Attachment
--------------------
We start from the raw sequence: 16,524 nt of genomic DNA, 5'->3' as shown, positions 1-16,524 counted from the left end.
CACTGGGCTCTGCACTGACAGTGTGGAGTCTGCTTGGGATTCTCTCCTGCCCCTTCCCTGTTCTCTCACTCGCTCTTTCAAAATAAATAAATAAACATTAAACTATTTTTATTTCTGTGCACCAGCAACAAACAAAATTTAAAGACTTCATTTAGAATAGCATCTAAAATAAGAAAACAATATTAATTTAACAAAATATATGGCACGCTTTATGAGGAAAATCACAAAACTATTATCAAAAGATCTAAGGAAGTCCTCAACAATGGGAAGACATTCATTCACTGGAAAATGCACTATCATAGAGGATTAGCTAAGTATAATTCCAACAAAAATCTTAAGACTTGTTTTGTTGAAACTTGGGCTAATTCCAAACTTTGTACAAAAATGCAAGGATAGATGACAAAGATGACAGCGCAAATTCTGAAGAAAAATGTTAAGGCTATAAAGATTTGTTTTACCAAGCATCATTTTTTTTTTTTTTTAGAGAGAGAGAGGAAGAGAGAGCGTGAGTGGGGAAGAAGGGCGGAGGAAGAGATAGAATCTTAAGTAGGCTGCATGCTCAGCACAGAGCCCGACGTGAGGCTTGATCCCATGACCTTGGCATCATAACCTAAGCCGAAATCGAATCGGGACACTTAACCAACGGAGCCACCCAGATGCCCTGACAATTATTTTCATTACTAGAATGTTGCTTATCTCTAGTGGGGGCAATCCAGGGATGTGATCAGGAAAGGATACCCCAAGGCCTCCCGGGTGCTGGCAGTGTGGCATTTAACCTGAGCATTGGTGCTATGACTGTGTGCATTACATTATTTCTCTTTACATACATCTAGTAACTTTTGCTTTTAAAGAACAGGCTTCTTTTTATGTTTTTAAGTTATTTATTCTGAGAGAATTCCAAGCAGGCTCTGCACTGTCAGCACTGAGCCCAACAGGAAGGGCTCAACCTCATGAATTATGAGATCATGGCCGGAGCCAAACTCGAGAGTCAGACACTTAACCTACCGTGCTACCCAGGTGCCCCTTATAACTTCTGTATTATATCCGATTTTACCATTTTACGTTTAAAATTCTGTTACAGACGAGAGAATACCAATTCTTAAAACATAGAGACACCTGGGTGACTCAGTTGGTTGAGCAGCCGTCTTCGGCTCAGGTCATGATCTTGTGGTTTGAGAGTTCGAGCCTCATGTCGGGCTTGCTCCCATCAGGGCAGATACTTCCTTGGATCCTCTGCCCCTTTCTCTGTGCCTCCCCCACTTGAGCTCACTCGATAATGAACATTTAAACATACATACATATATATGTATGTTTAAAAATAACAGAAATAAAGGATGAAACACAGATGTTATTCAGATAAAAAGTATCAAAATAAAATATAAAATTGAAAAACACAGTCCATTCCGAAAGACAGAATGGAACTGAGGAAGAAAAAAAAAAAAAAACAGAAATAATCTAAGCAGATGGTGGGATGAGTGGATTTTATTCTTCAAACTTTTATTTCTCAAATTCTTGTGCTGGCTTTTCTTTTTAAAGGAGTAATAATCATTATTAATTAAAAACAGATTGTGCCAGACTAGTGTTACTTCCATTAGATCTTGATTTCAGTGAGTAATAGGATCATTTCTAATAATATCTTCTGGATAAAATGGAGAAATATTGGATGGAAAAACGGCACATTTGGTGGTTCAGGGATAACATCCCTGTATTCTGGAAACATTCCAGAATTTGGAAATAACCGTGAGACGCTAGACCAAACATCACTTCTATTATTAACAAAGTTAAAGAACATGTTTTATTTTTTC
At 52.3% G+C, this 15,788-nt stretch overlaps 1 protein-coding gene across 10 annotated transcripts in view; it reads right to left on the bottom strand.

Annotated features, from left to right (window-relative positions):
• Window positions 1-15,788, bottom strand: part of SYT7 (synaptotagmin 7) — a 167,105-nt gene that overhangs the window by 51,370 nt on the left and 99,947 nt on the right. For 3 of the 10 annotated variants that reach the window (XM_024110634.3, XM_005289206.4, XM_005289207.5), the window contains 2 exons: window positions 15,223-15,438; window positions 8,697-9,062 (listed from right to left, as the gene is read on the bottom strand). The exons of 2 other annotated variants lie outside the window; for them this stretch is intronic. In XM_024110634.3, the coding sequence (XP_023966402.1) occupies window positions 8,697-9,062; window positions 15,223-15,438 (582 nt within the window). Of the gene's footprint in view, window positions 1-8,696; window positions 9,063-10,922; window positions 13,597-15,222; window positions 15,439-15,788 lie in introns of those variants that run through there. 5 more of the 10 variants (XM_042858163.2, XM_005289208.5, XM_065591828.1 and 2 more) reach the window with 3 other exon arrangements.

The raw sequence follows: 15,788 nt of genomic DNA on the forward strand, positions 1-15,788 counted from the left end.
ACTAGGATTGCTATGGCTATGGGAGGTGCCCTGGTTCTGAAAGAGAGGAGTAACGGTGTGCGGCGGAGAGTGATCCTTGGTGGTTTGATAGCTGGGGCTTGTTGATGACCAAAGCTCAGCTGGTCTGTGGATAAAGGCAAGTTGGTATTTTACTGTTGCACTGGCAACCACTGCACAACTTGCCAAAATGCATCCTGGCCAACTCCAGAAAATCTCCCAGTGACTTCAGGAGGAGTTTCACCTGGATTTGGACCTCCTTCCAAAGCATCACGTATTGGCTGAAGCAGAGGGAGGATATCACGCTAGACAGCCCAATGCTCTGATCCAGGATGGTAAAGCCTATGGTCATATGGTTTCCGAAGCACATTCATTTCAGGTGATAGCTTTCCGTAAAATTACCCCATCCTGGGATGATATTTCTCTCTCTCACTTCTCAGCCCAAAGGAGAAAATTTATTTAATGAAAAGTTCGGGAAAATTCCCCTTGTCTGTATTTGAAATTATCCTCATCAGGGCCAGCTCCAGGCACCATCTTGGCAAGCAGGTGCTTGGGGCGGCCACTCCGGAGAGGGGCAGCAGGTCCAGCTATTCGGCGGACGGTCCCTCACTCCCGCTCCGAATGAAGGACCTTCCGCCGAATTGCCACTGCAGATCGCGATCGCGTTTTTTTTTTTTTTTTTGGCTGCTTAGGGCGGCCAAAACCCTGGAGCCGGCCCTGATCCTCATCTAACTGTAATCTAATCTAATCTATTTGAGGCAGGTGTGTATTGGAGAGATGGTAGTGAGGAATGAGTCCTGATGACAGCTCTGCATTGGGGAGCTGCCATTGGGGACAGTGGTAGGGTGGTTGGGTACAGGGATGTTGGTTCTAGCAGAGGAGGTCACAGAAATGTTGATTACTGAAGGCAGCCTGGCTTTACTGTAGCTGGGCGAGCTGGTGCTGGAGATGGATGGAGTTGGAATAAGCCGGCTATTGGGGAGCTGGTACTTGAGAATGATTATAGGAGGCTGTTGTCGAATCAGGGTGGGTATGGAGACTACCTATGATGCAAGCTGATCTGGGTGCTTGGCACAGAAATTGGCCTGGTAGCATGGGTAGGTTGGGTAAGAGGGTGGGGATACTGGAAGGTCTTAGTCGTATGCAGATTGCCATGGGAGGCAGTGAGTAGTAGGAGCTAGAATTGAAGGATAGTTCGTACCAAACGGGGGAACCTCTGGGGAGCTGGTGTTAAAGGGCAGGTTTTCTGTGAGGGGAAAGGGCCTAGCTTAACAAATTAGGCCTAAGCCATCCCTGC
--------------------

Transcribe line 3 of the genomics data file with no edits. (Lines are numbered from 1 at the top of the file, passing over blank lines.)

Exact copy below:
At 52.3% G+C, this 15,788-nt stretch overlaps 1 protein-coding gene across 10 annotated transcripts in view; it reads right to left on the bottom strand.